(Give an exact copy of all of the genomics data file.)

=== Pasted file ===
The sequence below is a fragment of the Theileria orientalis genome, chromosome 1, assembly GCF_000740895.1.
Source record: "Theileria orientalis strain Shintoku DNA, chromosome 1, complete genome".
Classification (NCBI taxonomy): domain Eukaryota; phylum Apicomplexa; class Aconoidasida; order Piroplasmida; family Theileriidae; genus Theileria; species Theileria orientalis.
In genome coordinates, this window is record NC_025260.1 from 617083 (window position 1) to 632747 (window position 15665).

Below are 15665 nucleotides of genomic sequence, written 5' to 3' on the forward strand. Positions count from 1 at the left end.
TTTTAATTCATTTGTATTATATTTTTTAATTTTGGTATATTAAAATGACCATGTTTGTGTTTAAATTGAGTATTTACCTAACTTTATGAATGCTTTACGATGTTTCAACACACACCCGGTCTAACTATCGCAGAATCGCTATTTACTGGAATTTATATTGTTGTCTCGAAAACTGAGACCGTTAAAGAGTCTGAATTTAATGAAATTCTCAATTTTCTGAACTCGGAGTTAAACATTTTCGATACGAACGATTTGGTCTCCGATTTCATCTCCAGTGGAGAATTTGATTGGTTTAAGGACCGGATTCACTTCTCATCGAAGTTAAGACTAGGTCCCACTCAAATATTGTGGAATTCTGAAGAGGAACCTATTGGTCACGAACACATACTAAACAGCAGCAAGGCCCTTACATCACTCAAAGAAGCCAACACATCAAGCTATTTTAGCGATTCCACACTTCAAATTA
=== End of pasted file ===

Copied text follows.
The sequence below is a fragment of the Theileria orientalis genome, chromosome 1, assembly GCF_000740895.1.
Source record: "Theileria orientalis strain Shintoku DNA, chromosome 1, complete genome".
Classification (NCBI taxonomy): domain Eukaryota; phylum Apicomplexa; class Aconoidasida; order Piroplasmida; family Theileriidae; genus Theileria; species Theileria orientalis.
In genome coordinates, this window is record NC_025260.1 from 617083 (window position 1) to 632747 (window position 15665).

Below are 15665 nucleotides of genomic sequence, written 5' to 3' on the forward strand. Positions count from 1 at the left end.
TTTTAATTCATTTGTATTATATTTTTTAATTTTGGTATATTAAAATGACCATGTTTGTGTTTAAATTGAGTATTTACCTAACTTTATGAATGCTTTACGATGTTTCAACACACACCCGGTCTAACTATCGCAGAATCGCTATTTACTGGAATTTATATTGTTGTCTCGAAAACTGAGACCGTTAAAGAGTCTGAATTTAATGAAATTCTCAATTTTCTGAACTCGGAGTTAAACATTTTCGATACGAACGATTTGGTCTCCGATTTCATCTCCAGTGGAGAATTTGATTGGTTTAAGGACCGGATTCACTTCTCATCGAAGTTAAGACTAGGTCCCACTCAAATATTGTGGAATTCTGAAGAGGAACCTATTGGTCACGAACACATACTAAACAGCAGCAAGGCCCTTACATCACTCAAAGAAGCCAACACATCAAGCTATTTTAGCGATTCCACACTTCAAATTA